Virtual Programs Newsletter
Issue #21, January 26, 2021
A Message from the Archivist of the United States
This week’s newsletter offers some very interesting ways to connect with our records on a wide variety of topics. You can find out how to get in on the fun of our next monthly #ArchivesHashtagParty, which will feature records and artifacts related to African American history, or you can read the papers of a Chinese major general responsible for receiving U.S. military aid after World War II.
You can make a real contribution as a citizen archivist, transcribing property control cards with information about cultural objects looted by Nazis, and you can peruse our featured exhibit on Remembering the Holocaust.
No matter what your area of interest, I’m hoping you’ll find some useful and informative ways to explore our holdings, while continuing to practice social distancing and staying safe during the pandemic.
From HBCUs and the Divine Nine to teachers and trailblazing graduates, from books to school buildings and education-related artifacts, let’s celebrate the power of #ArchivesBlackEducation!
Research Family History
Curious why your immigrant ancestor quickly departed and re-entered the U.S. during the 1940s? Changes in residency requirements led some immigrants to pursue voluntary departures in order to obtain a visa and be legally admitted back to the United States as permanent residents. Learn more about 1940s visa practices in this History Hub blog post.
Van Sung Pan Papers, Harry S. Truman Presidential Library. National Archives Identifier 85269452
V. S. Pan, a major general in the Army of the Republic of China, was responsible for supervising the receipt of shipments of military aid from the United States in 1948–49. This series of records includes cargo manifestos, certificates for the receipt of materials, correspondence, military directives, and correspondence regarding "exceptions" (missing or damaged materials); a statistical report on U.S. military aid to the Nationalist Chinese in 1948–49; and a photocopy of a photograph of Pan.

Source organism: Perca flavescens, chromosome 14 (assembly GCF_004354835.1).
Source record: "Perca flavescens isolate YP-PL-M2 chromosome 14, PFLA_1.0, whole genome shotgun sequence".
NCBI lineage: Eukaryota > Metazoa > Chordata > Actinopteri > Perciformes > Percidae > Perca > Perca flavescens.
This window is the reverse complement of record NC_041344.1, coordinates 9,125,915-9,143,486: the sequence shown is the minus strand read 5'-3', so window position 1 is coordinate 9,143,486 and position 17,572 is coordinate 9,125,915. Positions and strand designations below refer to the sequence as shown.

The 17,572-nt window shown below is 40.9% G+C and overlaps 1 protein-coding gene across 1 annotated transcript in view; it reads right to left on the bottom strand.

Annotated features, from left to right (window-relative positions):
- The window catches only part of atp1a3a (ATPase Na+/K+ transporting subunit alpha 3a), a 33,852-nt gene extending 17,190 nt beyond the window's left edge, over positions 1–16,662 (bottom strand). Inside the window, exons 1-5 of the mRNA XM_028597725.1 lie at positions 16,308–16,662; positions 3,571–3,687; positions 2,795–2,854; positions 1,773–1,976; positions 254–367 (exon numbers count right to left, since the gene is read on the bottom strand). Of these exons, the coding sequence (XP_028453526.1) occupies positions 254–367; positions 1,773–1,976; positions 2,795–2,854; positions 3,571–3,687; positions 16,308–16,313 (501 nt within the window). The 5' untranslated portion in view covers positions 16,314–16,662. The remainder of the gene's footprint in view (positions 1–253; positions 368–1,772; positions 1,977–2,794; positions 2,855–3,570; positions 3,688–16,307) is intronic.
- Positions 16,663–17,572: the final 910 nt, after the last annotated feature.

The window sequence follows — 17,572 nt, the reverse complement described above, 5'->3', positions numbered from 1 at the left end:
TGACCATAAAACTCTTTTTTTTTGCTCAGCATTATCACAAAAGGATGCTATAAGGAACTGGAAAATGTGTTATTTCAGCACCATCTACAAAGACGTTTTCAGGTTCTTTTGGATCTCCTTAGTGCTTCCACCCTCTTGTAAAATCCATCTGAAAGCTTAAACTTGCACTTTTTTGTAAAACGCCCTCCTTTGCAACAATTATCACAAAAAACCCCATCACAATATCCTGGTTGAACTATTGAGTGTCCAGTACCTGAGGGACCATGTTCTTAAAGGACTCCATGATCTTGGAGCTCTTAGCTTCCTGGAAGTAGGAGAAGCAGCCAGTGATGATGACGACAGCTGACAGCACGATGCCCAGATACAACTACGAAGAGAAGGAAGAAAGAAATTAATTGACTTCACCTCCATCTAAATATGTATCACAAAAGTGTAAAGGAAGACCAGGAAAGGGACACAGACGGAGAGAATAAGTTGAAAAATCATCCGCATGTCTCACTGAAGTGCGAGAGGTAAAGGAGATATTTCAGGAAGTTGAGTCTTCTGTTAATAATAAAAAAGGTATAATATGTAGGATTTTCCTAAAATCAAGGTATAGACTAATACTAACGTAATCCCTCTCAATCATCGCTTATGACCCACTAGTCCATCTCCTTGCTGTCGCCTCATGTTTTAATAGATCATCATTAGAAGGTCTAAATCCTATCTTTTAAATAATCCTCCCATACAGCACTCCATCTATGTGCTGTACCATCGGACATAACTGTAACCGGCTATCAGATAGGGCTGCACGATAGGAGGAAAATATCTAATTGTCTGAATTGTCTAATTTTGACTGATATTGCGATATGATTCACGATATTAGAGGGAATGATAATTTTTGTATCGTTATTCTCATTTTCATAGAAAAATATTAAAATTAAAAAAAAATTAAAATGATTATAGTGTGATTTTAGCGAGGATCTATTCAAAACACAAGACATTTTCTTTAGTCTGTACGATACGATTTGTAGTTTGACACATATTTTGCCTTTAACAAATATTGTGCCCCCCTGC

New Transcription Mission: World War II Looted Art. Help us transcribe property control cards, which include information indicating to which country Nazi-looted cultural objects were restituted. The cards may include information such as artwork classification, identifying marks, history and ownership, and more. In some cases, a photograph of the artwork is attached.
Question of the Week
See the answer to our Question of the Week on History Hub, our crowdsourced platform for history and genealogical research where anyone can ask questions and get answers from archivists and other community members.
Register and get started on History Hub.
By World War II’s end, the Holocaust had claimed the lives of over 6 million Jewish people.
The Featured Document exhibit Never Forget: Remembering the Holocaust is presented in memory of all Jewish victims of the Holocaust and other victims of Nazism. Find more resources on International Holocaust Remembrance Day from the National Archives.
Whether students are learning remotely or in person, you can request one of our distance learning programs! In our newest program, What Happens in Washington?, K-2 students explore Washington, DC, as the seat of our nation’s government, as a tourist destination where people can learn U.S. history, and as a place where people can make their voices heard. Request this or any of our K-12 programs.
From July 24, 2018, here is journalist and author Kate Andersen Brower speaking on her book, First in Line: Presidents, Vice Presidents, and the Pursuit of Power. Brower reveals the sometimes cold, sometimes close, and always complicated relationships between our modern Presidents and their Vice Presidents.
Join the Know Your Records Program on February 10 at 2 p.m. ET, to learn about records documenting migrant farm workers' participation in farm labor programs in the United States.
By examining these records, we can identify farm workers’ stories from 1942 to the present. After the presentation, a recording will be available on the National Archives YouTube channel.
Original caption: Harmony Community, Putnam County, Georgia. Negroes in the Harmony Community. (NAID 521375)
MoPix Video Selection
Rocky Mountain National Park in Colorado, established in January 1915, is shown in the 1984 National Park Service film The Fountain of Life: Rocky Mountain National Park. Read more about its history in the Unwritten Record blog post “Happy Birthday, Rocky Mountain National Park.”
Visit the Online Store
Shop our special Constitution Collection today and you will find fun apparel, home goods and replica documents so your home can play host to the founding document too!
Your purchase supports the National Archives museum exhibit and education outreach programs.